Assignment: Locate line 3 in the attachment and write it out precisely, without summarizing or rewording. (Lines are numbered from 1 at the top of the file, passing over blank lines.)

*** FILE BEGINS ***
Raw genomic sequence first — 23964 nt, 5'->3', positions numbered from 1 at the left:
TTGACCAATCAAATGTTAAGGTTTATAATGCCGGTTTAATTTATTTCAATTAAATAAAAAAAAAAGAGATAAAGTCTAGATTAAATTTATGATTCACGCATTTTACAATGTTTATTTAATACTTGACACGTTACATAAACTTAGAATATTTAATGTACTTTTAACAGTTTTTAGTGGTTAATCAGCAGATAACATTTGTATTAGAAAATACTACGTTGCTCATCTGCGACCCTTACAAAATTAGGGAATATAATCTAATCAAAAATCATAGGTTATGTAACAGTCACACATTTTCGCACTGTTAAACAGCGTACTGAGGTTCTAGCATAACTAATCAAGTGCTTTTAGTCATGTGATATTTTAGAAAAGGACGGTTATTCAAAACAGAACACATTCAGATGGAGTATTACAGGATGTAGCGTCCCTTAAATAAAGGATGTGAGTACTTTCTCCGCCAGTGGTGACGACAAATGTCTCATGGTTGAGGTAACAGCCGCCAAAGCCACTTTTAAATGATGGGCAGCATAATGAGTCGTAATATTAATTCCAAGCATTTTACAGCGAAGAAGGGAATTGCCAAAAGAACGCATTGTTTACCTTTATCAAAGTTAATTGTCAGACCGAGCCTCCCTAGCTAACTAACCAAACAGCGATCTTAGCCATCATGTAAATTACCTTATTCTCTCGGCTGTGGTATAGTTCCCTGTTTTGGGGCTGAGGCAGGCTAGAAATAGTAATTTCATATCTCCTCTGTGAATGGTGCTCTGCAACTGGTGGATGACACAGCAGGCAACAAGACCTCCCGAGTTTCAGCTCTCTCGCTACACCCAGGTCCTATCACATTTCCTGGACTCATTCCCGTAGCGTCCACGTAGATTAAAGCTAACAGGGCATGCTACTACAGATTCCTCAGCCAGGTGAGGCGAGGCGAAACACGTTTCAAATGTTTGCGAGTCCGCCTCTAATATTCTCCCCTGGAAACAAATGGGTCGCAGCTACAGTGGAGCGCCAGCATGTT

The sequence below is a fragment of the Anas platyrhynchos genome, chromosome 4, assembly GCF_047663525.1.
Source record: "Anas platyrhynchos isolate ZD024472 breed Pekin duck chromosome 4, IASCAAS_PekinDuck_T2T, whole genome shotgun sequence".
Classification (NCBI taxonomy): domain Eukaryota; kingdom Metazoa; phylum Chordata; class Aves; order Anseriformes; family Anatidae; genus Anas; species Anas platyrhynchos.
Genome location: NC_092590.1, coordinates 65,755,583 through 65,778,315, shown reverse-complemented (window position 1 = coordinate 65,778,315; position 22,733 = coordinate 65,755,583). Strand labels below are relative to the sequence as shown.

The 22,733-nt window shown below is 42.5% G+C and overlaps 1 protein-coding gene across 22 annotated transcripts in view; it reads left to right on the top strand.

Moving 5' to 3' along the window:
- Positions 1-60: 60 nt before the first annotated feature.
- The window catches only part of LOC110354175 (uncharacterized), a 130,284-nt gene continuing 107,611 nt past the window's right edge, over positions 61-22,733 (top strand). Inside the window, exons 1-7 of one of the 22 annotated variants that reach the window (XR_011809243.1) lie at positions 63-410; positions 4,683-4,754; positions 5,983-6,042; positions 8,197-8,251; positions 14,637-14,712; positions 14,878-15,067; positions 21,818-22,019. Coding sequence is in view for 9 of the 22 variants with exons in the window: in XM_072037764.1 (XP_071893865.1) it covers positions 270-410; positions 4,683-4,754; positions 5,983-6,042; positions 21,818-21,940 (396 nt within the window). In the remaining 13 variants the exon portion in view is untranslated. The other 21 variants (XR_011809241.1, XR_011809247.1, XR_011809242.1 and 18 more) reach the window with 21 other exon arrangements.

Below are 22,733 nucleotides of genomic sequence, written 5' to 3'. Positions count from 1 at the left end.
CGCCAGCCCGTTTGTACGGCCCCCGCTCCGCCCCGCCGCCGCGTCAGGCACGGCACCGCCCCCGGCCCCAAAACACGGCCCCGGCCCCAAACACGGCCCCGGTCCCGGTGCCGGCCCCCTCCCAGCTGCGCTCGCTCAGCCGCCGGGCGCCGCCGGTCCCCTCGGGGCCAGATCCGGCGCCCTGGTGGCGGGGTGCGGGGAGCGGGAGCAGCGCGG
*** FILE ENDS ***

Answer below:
The sequence below is a fragment of the Anas platyrhynchos genome, chromosome 4, assembly GCF_047663525.1.